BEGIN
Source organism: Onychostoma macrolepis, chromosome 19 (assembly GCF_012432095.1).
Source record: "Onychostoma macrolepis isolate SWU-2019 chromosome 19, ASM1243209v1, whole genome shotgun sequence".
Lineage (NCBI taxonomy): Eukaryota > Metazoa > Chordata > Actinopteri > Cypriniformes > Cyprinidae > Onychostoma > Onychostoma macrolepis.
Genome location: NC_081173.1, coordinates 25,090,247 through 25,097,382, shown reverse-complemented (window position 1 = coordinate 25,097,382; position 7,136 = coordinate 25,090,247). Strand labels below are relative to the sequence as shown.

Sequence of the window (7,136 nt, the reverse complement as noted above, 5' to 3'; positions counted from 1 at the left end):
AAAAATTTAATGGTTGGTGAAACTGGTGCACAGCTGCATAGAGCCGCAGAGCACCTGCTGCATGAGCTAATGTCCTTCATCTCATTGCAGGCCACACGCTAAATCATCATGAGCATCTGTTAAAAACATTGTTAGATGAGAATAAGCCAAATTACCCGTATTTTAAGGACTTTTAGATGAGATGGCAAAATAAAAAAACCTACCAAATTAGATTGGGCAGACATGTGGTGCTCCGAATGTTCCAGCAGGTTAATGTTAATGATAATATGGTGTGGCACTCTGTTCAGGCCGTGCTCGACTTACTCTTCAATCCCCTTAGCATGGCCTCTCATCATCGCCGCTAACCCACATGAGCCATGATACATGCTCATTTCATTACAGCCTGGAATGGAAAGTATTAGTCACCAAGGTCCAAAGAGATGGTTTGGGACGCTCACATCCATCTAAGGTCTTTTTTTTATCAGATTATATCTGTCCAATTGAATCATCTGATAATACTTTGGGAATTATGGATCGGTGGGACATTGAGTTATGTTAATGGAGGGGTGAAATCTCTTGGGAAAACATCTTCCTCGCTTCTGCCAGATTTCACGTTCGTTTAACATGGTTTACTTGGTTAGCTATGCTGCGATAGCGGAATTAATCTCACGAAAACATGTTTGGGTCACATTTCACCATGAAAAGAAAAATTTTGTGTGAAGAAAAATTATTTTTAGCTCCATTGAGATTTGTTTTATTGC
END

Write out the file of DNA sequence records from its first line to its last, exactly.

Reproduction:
Source organism: Onychostoma macrolepis, chromosome 19 (assembly GCF_012432095.1).
Source record: "Onychostoma macrolepis isolate SWU-2019 chromosome 19, ASM1243209v1, whole genome shotgun sequence".
Lineage (NCBI taxonomy): Eukaryota > Metazoa > Chordata > Actinopteri > Cypriniformes > Cyprinidae > Onychostoma > Onychostoma macrolepis.
Genome location: NC_081173.1, coordinates 25,090,247 through 25,097,382, shown reverse-complemented (window position 1 = coordinate 25,097,382; position 7,136 = coordinate 25,090,247). Strand labels below are relative to the sequence as shown.

Sequence of the window (7,136 nt, the reverse complement as noted above, 5' to 3'; positions counted from 1 at the left end):
AAAAATTTAATGGTTGGTGAAACTGGTGCACAGCTGCATAGAGCCGCAGAGCACCTGCTGCATGAGCTAATGTCCTTCATCTCATTGCAGGCCACACGCTAAATCATCATGAGCATCTGTTAAAAACATTGTTAGATGAGAATAAGCCAAATTACCCGTATTTTAAGGACTTTTAGATGAGATGGCAAAATAAAAAAACCTACCAAATTAGATTGGGCAGACATGTGGTGCTCCGAATGTTCCAGCAGGTTAATGTTAATGATAATATGGTGTGGCACTCTGTTCAGGCCGTGCTCGACTTACTCTTCAATCCCCTTAGCATGGCCTCTCATCATCGCCGCTAACCCACATGAGCCATGATACATGCTCATTTCATTACAGCCTGGAATGGAAAGTATTAGTCACCAAGGTCCAAAGAGATGGTTTGGGACGCTCACATCCATCTAAGGTCTTTTTTTTATCAGATTATATCTGTCCAATTGAATCATCTGATAATACTTTGGGAATTATGGATCGGTGGGACATTGAGTTATGTTAATGGAGGGGTGAAATCTCTTGGGAAAACATCTTCCTCGCTTCTGCCAGATTTCACGTTCGTTTAACATGGTTTACTTGGTTAGCTATGCTGCGATAGCGGAATTAATCTCACGAAAACATGTTTGGGTCACATTTCACCATGAAAAGAAAAATTTTGTGTGAAGAAAAATTATTTTTAGCTCCATTGAGATTTGTTTTATTGC